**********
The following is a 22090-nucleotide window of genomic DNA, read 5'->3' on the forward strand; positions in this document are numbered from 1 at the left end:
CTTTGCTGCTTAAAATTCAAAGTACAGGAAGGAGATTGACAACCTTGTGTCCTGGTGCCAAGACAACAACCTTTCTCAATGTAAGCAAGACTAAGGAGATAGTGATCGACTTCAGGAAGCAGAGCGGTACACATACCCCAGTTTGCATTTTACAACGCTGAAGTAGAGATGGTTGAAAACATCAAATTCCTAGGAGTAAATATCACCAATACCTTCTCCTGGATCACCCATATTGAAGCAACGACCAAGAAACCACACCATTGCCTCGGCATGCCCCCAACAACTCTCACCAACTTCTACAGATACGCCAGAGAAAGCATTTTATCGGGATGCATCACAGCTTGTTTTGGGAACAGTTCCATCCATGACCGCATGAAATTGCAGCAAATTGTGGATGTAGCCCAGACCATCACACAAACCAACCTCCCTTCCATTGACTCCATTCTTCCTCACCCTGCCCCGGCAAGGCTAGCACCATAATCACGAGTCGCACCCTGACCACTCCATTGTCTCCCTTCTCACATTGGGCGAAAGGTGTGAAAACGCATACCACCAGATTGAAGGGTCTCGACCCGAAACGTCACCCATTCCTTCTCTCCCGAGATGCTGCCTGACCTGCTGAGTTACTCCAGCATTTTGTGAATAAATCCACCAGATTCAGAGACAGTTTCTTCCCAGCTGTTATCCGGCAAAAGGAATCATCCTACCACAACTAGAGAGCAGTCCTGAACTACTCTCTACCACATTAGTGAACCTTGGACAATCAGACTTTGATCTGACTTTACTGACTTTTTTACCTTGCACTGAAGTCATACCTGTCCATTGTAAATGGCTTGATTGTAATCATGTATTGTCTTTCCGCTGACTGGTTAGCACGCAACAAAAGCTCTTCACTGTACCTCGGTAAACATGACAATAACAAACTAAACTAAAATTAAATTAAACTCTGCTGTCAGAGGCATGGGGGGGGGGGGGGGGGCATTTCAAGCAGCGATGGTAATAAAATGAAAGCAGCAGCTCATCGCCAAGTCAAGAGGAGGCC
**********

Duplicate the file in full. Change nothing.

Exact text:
The following is a 22090-nucleotide window of genomic DNA, read 5'->3' on the forward strand; positions in this document are numbered from 1 at the left end:
CTTTGCTGCTTAAAATTCAAAGTACAGGAAGGAGATTGACAACCTTGTGTCCTGGTGCCAAGACAACAACCTTTCTCAATGTAAGCAAGACTAAGGAGATAGTGATCGACTTCAGGAAGCAGAGCGGTACACATACCCCAGTTTGCATTTTACAACGCTGAAGTAGAGATGGTTGAAAACATCAAATTCCTAGGAGTAAATATCACCAATACCTTCTCCTGGATCACCCATATTGAAGCAACGACCAAGAAACCACACCATTGCCTCGGCATGCCCCCAACAACTCTCACCAACTTCTACAGATACGCCAGAGAAAGCATTTTATCGGGATGCATCACAGCTTGTTTTGGGAACAGTTCCATCCATGACCGCATGAAATTGCAGCAAATTGTGGATGTAGCCCAGACCATCACACAAACCAACCTCCCTTCCATTGACTCCATTCTTCCTCACCCTGCCCCGGCAAGGCTAGCACCATAATCACGAGTCGCACCCTGACCACTCCATTGTCTCCCTTCTCACATTGGGCGAAAGGTGTGAAAACGCATACCACCAGATTGAAGGGTCTCGACCCGAAACGTCACCCATTCCTTCTCTCCCGAGATGCTGCCTGACCTGCTGAGTTACTCCAGCATTTTGTGAATAAATCCACCAGATTCAGAGACAGTTTCTTCCCAGCTGTTATCCGGCAAAAGGAATCATCCTACCACAACTAGAGAGCAGTCCTGAACTACTCTCTACCACATTAGTGAACCTTGGACAATCAGACTTTGATCTGACTTTACTGACTTTTTTACCTTGCACTGAAGTCATACCTGTCCATTGTAAATGGCTTGATTGTAATCATGTATTGTCTTTCCGCTGACTGGTTAGCACGCAACAAAAGCTCTTCACTGTACCTCGGTAAACATGACAATAACAAACTAAACTAAAATTAAATTAAACTCTGCTGTCAGAGGCATGGGGGGGGGGGGGGGGGCATTTCAAGCAGCGATGGTAATAAAATGAAAGCAGCAGCTCATCGCCAAGTCAAGAGGAGGCC